I never considered myself a gambling man, but today, I was doing just that. I’d woken up this morning with Coral on my mind, the memory of that kiss—hot damn! That kiss!—still on my lips and the scent of her clinging to my tux jacket as I rolled it up to send it to the cleaners. I’d considered my options and decided I had nothing to lose by seeing if she was still in town and up for a late breakfast.
When Coral had responded that she was already on her way home to Burton, I hadn’t let that slow me down. I wasn’t the type of guy who was used to being told no by women—not that I was jerk about it when it did happen, and not that I ever pushed the issue. I’d been raised right.
Still, I’d gotten the sense the night before that Coral had been teetering on the verge of . . . something like saying yes to me. In her eyes, even as she’d told me that this was goodbye, I’d seen a tinge of regret, as if she was making that decision against what she really wanted. She was following the lead of her head instead of her . . . well, not her heart, necessarily, but maybe of her body.
So I’d pushed a little on the idea of a picnic. It had popped into my mind, and I’d run with it, thinking about the little mom-and-pop sandwich shop on the edge of town. When Coral had finally said yes, I grabbed my keys and headed out.
Now I was bouncing along a dirt road that was a dotted line on my navigation program, hoping I was going in the right direction and not about to run into an angry farmer with shotgun. Just as I rounded a corner, I saw a small figure standing beneath a tree, her back resting against the trunk as she bent her head over a book. Pulling onto the grass, I turned off the engine, slid the keys out of the ignition and climbed out of the driver’s seat.
Coral lifted her head to look at me, and I felt a jolt when her eyes met mine. She looked completely different today; she wasn’t all dolled up for a date as she’d been the first time we’d met, or for a fancy premiere as she’d been last night. Today, she was dressed down in an oversized T-shirt and faded jeans with scuffed Chuck Taylors. Her face was clean without a hint of makeup and her short hair was tousled.
But to me, she’d never been so beautiful.
“Hi.” She pushed off the tree and took a few steps toward me, her hands still clutching the worn paperback. “You found me.”
It felt like those words meant more than what she’d said. You found me. Like she’d been lost, just waiting for the right guy to see who she was, to recognize her beauty, her worth . . . to sweep her into his arms the way I was longing to do.
I swallowed hard. “Yep. It was touch and go there for a minute. I was a little worried you’d sent me out in the middle of nowhere just to get me off your back.”
Coral smiled a little. “Nah. Trust me, if I was planning to get rid of you, I know all of the best ways. After all, I’m an author.”
“I’ll have to remember that. Might be a good incentive to behave.”
She laughed. “I’m not sure it would work with you. I have a feeling you’re kind of incorrigible.”
“I might be,” I admitted. And then, before I gave in to the desire to sweep this woman into my arms once again, I opened the trunk of my car. “Okay. I’ve got a blanket in here, and I picked up sandwiches, a couple of sodas, some chips . . . and oh, yeah, some napkins.” I scooped up everything we needed and slammed the lid of the trunk. “Sorry it isn’t fancier.”
“I don’t need fancy. Just food. I’m actually starving.” She patted her stomach. “What did you get me?”
“Well, I didn’t know what you wanted, so I just picked up their specialty. It’s an Italian sub with oil and vinegar. I hope you like it.”
“It sounds perfect.” She helped me spread the blanket, and we both sat down. “I’m not that picky when it comes to sandwiches. I love them all.”
“Good to know.” I handed her the paper-wrapped sub and a can of soda, and ripped open the bag of chips. “I like a girl who isn’t fussy.”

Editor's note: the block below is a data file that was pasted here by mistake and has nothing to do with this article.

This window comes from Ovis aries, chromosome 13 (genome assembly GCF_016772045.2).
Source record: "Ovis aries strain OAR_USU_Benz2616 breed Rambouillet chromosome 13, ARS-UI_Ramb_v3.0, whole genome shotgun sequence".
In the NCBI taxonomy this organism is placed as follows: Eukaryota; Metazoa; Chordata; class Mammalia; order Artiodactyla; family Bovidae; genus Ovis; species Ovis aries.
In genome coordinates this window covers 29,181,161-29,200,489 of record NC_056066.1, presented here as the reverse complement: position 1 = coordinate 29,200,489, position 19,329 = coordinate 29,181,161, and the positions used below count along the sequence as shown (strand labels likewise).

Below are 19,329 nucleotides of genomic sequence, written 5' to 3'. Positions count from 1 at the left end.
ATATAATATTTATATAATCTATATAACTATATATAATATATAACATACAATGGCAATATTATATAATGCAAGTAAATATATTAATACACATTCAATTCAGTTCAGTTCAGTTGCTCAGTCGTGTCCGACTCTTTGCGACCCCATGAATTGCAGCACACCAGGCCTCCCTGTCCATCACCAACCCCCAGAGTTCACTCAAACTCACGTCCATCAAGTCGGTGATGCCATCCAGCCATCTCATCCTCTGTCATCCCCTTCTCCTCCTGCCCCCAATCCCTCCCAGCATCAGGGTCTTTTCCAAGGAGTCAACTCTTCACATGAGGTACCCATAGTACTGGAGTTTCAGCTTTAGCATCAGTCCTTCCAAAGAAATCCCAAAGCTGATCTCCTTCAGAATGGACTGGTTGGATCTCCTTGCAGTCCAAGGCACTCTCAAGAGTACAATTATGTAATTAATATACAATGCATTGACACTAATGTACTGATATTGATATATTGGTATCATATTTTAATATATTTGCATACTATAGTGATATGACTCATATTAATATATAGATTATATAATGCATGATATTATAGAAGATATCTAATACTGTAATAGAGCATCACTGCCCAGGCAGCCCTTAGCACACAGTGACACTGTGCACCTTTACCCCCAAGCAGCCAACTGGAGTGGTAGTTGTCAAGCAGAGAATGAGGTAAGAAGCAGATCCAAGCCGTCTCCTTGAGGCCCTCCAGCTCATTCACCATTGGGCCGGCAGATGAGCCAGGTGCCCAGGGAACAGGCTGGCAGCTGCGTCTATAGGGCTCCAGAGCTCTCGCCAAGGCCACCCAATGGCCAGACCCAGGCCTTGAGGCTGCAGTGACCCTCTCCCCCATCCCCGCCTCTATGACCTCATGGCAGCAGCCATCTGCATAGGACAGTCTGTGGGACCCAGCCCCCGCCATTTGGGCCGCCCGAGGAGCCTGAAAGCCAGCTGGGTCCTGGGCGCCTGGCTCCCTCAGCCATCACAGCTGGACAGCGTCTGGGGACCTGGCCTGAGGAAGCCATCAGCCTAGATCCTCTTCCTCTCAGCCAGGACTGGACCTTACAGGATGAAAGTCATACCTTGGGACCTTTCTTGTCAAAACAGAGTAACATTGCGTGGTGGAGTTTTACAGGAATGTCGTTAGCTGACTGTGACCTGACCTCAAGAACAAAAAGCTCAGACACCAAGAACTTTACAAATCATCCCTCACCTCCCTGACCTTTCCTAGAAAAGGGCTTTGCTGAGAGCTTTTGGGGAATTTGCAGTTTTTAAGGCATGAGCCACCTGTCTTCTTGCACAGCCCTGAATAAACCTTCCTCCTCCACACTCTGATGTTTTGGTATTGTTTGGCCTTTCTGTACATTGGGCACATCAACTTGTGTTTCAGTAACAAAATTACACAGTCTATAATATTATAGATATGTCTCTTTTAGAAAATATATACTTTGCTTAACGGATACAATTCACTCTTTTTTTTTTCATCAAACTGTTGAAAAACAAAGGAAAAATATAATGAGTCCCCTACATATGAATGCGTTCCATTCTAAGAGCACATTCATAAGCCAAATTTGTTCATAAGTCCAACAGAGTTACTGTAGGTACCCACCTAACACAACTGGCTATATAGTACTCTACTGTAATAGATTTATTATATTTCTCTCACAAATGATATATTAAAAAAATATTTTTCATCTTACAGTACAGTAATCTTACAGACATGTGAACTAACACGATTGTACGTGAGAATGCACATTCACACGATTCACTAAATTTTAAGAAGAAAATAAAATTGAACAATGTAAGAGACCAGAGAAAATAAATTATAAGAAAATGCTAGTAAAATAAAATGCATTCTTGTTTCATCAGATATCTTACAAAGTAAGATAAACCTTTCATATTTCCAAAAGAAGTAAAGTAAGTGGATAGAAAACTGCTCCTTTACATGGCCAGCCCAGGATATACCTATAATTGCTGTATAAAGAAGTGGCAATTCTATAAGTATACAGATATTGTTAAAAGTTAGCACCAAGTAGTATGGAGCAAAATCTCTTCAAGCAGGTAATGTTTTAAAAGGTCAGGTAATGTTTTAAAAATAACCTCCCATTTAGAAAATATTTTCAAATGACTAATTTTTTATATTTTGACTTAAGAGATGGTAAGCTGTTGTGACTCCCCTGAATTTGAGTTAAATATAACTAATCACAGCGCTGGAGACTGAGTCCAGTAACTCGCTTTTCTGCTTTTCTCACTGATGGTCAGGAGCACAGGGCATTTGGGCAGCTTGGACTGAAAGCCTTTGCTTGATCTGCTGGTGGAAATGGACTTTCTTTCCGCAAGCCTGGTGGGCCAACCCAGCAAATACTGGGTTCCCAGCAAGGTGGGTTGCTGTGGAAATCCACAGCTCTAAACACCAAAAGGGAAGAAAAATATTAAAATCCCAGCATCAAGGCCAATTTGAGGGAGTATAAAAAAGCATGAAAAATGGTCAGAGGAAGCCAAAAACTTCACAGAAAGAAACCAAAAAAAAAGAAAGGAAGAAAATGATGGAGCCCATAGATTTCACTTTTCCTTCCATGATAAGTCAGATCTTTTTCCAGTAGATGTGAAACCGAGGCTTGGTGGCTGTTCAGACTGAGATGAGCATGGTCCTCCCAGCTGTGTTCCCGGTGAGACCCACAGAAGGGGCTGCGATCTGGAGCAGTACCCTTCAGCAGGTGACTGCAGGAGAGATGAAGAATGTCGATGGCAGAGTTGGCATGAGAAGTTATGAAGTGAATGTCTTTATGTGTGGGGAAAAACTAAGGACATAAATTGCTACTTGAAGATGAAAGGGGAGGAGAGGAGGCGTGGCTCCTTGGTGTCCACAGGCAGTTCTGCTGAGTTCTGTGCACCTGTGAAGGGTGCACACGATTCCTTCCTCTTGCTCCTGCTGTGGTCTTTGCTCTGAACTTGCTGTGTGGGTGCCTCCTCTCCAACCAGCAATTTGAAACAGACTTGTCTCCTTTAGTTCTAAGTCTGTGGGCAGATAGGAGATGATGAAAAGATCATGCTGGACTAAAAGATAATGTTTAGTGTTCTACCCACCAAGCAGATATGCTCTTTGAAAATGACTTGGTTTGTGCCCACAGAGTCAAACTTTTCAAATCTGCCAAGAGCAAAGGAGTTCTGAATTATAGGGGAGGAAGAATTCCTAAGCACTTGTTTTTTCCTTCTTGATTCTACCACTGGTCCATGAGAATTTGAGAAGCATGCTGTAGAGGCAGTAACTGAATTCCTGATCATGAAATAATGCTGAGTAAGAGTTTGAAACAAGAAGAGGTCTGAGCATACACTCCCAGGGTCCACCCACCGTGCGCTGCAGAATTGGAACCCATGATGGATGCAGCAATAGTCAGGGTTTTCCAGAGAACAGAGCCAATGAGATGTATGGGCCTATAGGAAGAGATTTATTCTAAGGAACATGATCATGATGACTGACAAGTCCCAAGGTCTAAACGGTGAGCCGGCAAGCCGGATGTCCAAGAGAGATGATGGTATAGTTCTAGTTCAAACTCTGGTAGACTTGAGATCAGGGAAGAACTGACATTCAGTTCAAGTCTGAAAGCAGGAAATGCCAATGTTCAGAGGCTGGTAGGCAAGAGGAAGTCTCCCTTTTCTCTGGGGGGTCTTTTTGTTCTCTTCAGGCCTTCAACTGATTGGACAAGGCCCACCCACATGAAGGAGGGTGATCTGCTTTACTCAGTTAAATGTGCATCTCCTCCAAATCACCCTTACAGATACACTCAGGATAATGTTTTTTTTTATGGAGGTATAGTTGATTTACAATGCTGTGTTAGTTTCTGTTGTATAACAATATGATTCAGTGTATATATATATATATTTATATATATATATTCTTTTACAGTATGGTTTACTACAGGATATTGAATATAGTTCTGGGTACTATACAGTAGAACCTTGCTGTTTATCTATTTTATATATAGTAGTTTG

“Hey.” She shot me a mock-stern glance. “Don’t be sexist.”
I spread my hands. “I’m not. I don’t like guys who are fussy, either. I’m an equal opportunity disliker of high maintenance people.”
She grinned. “Okay, as long as we’ve got that straight.” Taking a bite of her sandwich, she groaned a little. “Oh, my God, this is so good.”
My body reacted to the sound as though she’d taken off a key piece of clothing. I watched in fascination as she chewed and swallowed, as her tongue darted out to swipe over her pretty pink lips. In my dark and dirty mind, I saw those lips wrapped around my—
“What did you get?”
“Huh?” I blinked, taking a deep breath. “Um, I got ham and cheese. I’m not a big fan of salami.”
Coral smirked. “Good to know.”
“Okay, listen.” I laid my sandwich on the open paper. “Let’s talk about something that doesn’t feel—you know, like, sex talk in disguise. Unless you want to forget this food and roll around on the blanket with me instead.”
She stared at me in silence for a long moment. “I didn’t realize we were, um, sex talking in disguise. Okay. Ah . . .” She inhaled, and I did my damnedest not to look at her tits. “So. Tell me about you. Are you originally from Savannah? Did you grow up there? Is your family still in the area?”
I struggled to keep up as we switched gears. “No, not from Georgia. I was born and raised in a small town in North Carolina. Family . . . I don’t have any left. None that I want to know, anyway. I have no idea who my father was, and my mother took off when I was a kid. Left me with my grandpa, and he brought me up.” I shrugged. “He owned a bar. We lived upstairs, and I started working there when I was still in grade school. You know, like, bussing tables and shit.” I reached for a chip. “My grandfather had a heart attack when I was twenty. He decided he wanted to retire, to live in town with his sister . . . and he didn’t want me to be tied to the bar for the rest of my life. So he sold it to his son, my uncle, and I headed south. Ended up in Savannah . . . because I met a girl.”
“Ohhhhh.” Coral wagged her eyebrows. “A girl, huh?”
“Yeah, and I was still young and stupid, so I thought I’d found my happy ending, you know? Got a gig at a local bar, worked a lot to get us a decent place to live, but before I could save up for the security deposit, I came home one night and found that while I was working, she was fucking another guy in our bed.” I shrugged. “So I took my shit and moved into the decent place by myself. I kept working, got better jobs when I could, and finally, I landed at the Gwynn. It’s a good spot for me. I like what I do.”
“And after getting your heart broken, you lived like a monk?” she teased. “All work and no play?”